I took a tour of Independence Hall in Philadelphia a while back, and my guide said that “the Declaration of Independence was signed in this room on July 4, 1776.” But he went on to explain that only one part of that statement is true. I love history, so standing a mere three feet from where Thomas Jefferson had been seated in Independence Hall filled me with awe, and I thought perhaps I had misunderstood the man’s words. “It was not signed that day,” the guide said. “There was a war going on; they had more important things to deal with.”
He went on to describe the various actions taken concerning the Declaration of Independence and the different dates involved. John Adams thought we would be celebrating July 2, the day Congress unanimously approved the Declaration of Independence, rather than the fourth. But the vote on the second was for a much altered document, with multiple passages crossed out, some words added, and numerous corrections. It was definitely not suitable for framing or public display.
On July 4, the final draft was presented to the Congress, which they ratified as correct. On July 19, Congress ordered a final “engrossed” copy, that is, one written in a large, clear hand. That’s the one on display at the National Archives, but this final copy wasn’t actually signed until August 2.
Discovering that the signing of the Declaration of Independence didn’t take place on July 4, 1776, got me to thinking about dates, days, and the Sabbath.
The Sabbath is actually a part of what God made when He created the world. Genesis 2:2, 3 says that “by the seventh day God had finished the work he had been doing; so on the seventh day he rested from all his work. And God blessed the seventh day and made it holy, because on it he rested from all the work of creating that he had done.”
Several thousand years later, God repeated this thought when He gave the Ten Commandments on Sinai. He said that “in six days the Lord made the heavens and the earth, the sea, and all that is in them, but he rested on the seventh day. Therefore the Lord blessed the Sabbath day and made it holy” (Exodus 20:11). So both Genesis 2 and Exodus 20 tell us that God established the Sabbath at the time He created the world.
God obviously made the Sabbath for human beings, since the animals don’t know the difference between the various days of the week. That’s why Jesus said that “the Sabbath was made for man” (Mark 2:27), for only humans have the intelligence to recognize that the Sabbath, as holy time, is different from the rest of the days of the week.
So here’s a question for you: If we could go back to last Saturday and the Saturday before that and the Saturday before that all the way back to Creation, would we find that the Sabbath today is in line with the Sabbath that God set aside when He created the world? Or could the weekly cycle have been changed during those millenniums? If we could be mistaken about days and dates less than 300 years ago, how can we be certain that we celebrate the Sabbath on the actual Sabbath day that God set aside at Creation? The problem we’re faced with is that there are absolutely no ancient chronological records in either the Bible or secular history to answer that question. However, there is a good answer.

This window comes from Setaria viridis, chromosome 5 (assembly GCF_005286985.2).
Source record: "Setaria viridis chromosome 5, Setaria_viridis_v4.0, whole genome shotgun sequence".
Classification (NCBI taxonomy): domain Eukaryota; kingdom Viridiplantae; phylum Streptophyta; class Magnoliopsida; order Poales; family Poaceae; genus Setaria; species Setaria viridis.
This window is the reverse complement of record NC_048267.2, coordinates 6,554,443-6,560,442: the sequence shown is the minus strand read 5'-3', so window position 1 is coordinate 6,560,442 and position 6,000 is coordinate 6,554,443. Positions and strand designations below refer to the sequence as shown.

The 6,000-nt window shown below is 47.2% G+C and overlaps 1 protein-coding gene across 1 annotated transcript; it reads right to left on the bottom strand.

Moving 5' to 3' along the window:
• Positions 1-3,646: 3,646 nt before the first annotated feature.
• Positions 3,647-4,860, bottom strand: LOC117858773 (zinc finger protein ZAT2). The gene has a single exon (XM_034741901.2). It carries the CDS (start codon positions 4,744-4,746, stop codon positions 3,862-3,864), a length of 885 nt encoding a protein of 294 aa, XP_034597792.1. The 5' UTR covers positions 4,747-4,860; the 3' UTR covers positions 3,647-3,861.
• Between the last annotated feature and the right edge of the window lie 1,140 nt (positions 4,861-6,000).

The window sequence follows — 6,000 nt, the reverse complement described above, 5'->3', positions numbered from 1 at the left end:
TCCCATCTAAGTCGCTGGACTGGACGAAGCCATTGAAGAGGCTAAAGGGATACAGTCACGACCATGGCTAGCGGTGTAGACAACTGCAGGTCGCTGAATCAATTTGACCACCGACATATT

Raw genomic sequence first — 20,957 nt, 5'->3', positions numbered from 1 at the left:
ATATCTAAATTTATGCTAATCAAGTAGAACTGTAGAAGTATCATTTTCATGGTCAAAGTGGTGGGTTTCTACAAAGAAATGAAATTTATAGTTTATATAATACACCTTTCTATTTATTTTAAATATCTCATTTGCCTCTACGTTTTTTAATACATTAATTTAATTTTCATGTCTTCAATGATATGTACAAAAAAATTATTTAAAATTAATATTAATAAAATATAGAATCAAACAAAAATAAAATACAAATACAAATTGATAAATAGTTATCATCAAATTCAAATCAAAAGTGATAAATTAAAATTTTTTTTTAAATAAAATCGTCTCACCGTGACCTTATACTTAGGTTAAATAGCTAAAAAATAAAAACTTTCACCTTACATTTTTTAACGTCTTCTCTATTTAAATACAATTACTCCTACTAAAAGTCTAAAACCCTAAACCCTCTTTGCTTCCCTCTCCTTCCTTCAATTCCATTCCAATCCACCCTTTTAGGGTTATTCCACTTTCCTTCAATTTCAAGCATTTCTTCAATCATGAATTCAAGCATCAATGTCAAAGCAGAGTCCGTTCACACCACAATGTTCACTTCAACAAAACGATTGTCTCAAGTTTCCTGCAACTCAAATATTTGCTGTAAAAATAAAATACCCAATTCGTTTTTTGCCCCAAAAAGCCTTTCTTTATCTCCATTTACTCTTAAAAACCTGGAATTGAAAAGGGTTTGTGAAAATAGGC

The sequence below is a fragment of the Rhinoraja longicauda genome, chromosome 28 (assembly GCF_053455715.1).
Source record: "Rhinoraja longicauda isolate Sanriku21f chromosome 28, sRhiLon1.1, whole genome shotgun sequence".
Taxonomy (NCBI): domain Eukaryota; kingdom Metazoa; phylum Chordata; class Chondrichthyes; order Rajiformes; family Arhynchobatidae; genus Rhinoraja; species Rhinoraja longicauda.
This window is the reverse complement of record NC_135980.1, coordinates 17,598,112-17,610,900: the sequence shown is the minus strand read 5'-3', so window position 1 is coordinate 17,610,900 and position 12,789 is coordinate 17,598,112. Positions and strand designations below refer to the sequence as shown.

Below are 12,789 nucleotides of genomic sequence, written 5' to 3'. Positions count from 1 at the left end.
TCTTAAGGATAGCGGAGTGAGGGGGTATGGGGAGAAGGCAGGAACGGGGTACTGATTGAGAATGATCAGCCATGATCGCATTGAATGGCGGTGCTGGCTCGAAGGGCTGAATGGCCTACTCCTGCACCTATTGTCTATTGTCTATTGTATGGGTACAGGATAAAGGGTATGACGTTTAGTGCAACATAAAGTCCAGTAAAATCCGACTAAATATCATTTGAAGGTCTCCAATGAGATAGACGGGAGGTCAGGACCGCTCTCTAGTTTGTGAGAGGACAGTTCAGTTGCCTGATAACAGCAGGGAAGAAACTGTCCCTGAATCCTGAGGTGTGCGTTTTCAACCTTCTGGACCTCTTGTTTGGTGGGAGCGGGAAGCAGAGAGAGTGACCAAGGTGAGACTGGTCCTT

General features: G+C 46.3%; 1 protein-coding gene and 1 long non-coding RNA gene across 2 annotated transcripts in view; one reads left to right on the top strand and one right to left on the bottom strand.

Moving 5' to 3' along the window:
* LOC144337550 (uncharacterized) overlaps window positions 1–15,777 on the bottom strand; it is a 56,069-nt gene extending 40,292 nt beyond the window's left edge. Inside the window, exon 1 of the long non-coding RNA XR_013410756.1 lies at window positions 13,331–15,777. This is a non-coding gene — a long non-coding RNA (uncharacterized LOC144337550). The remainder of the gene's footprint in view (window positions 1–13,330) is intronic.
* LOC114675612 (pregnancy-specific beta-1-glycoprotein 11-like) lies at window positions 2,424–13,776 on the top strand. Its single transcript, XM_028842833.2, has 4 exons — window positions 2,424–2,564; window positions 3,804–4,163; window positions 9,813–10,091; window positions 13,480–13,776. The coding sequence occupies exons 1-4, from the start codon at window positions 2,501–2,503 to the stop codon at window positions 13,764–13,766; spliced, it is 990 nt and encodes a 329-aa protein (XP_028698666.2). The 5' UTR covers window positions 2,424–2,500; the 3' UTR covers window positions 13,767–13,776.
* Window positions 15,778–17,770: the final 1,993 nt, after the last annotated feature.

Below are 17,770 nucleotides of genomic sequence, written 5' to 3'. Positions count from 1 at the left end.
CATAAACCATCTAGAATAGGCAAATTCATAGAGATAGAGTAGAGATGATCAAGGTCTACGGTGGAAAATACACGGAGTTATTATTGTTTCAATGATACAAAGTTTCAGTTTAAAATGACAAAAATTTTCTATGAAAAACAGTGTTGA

Let’s start with the approximately 2,500 years (according to biblical chronology) between Creation and God’s giving the Ten Commandments. Had the weekly cycle been changed during this time, God would have certainly corrected the problem when He gave the fourth commandment. But He didn’t. He told the Israelites to remember to keep the day they were already observing (Exodus 20:8).
But what about the 1,500 years of Israelite history in Palestine—the time between the giving of the Ten Commandments and the New Testament era? Fortunately, there’s also a good answer to that question. If the Jewish people at Jesus’ time had been keeping the wrong day, Jesus surely would have corrected them. He had no difficulty clashing with the Jewish authorities over the Sabbath. Indeed, Mark 3 records a dramatic and deliberate challenge.
“Some of [the Jewish leaders] were looking for a reason to accuse Jesus, so they watched him closely to see if he would heal [a man with a shriveled hand] on the Sabbath. Jesus said to the man with the shriveled hand, ‘Stand up in front of everyone.’
“Then Jesus asked them, ‘Which is lawful on the Sabbath: to do good or to do evil, to save life or to kill?’ But they remained silent.
“He looked around at them in anger and, deeply distressed at their stubborn hearts, said to the man, ‘Stretch out your hand.’ He stretched it out, and his hand was completely restored” (verses 2–5).
The Gospels record many times that the Jewish leaders challenged Jesus about the Sabbath, but they only questioned Him about the proper way to observe the day. Not one of them ever challenged Him over which day was the Sabbath. On the contrary. Luke tells us that on the Sabbath, Jesus “went into the synagogue, as was his custom.” So by His practice, Jesus reinforced the holiness of the seventh day—the same seventh day that had been observed from Creation to Sinai and from Sinai to His day.